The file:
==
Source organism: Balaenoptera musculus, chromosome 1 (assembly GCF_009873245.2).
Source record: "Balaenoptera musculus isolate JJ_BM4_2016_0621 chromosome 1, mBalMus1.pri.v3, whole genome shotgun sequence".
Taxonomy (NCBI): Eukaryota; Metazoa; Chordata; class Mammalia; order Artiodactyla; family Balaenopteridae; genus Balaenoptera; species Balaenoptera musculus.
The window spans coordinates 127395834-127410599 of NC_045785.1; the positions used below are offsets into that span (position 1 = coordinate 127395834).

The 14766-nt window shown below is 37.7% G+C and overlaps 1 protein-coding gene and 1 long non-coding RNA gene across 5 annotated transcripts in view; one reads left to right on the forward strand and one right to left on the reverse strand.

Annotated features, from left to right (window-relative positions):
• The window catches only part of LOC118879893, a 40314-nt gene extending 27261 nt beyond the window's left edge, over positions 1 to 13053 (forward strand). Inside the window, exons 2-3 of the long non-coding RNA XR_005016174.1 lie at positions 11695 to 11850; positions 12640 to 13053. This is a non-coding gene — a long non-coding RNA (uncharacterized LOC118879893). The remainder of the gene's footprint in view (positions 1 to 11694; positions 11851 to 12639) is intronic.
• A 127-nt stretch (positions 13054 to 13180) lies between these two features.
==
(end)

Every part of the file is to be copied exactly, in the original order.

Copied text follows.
Source organism: Balaenoptera musculus, chromosome 1 (assembly GCF_009873245.2).
Source record: "Balaenoptera musculus isolate JJ_BM4_2016_0621 chromosome 1, mBalMus1.pri.v3, whole genome shotgun sequence".
Taxonomy (NCBI): Eukaryota; Metazoa; Chordata; class Mammalia; order Artiodactyla; family Balaenopteridae; genus Balaenoptera; species Balaenoptera musculus.
The window spans coordinates 127395834-127410599 of NC_045785.1; the positions used below are offsets into that span (position 1 = coordinate 127395834).

The 14766-nt window shown below is 37.7% G+C and overlaps 1 protein-coding gene and 1 long non-coding RNA gene across 5 annotated transcripts in view; one reads left to right on the forward strand and one right to left on the reverse strand.

Annotated features, from left to right (window-relative positions):
• The window catches only part of LOC118879893, a 40314-nt gene extending 27261 nt beyond the window's left edge, over positions 1 to 13053 (forward strand). Inside the window, exons 2-3 of the long non-coding RNA XR_005016174.1 lie at positions 11695 to 11850; positions 12640 to 13053. This is a non-coding gene — a long non-coding RNA (uncharacterized LOC118879893). The remainder of the gene's footprint in view (positions 1 to 11694; positions 11851 to 12639) is intronic.
• A 127-nt stretch (positions 13054 to 13180) lies between these two features.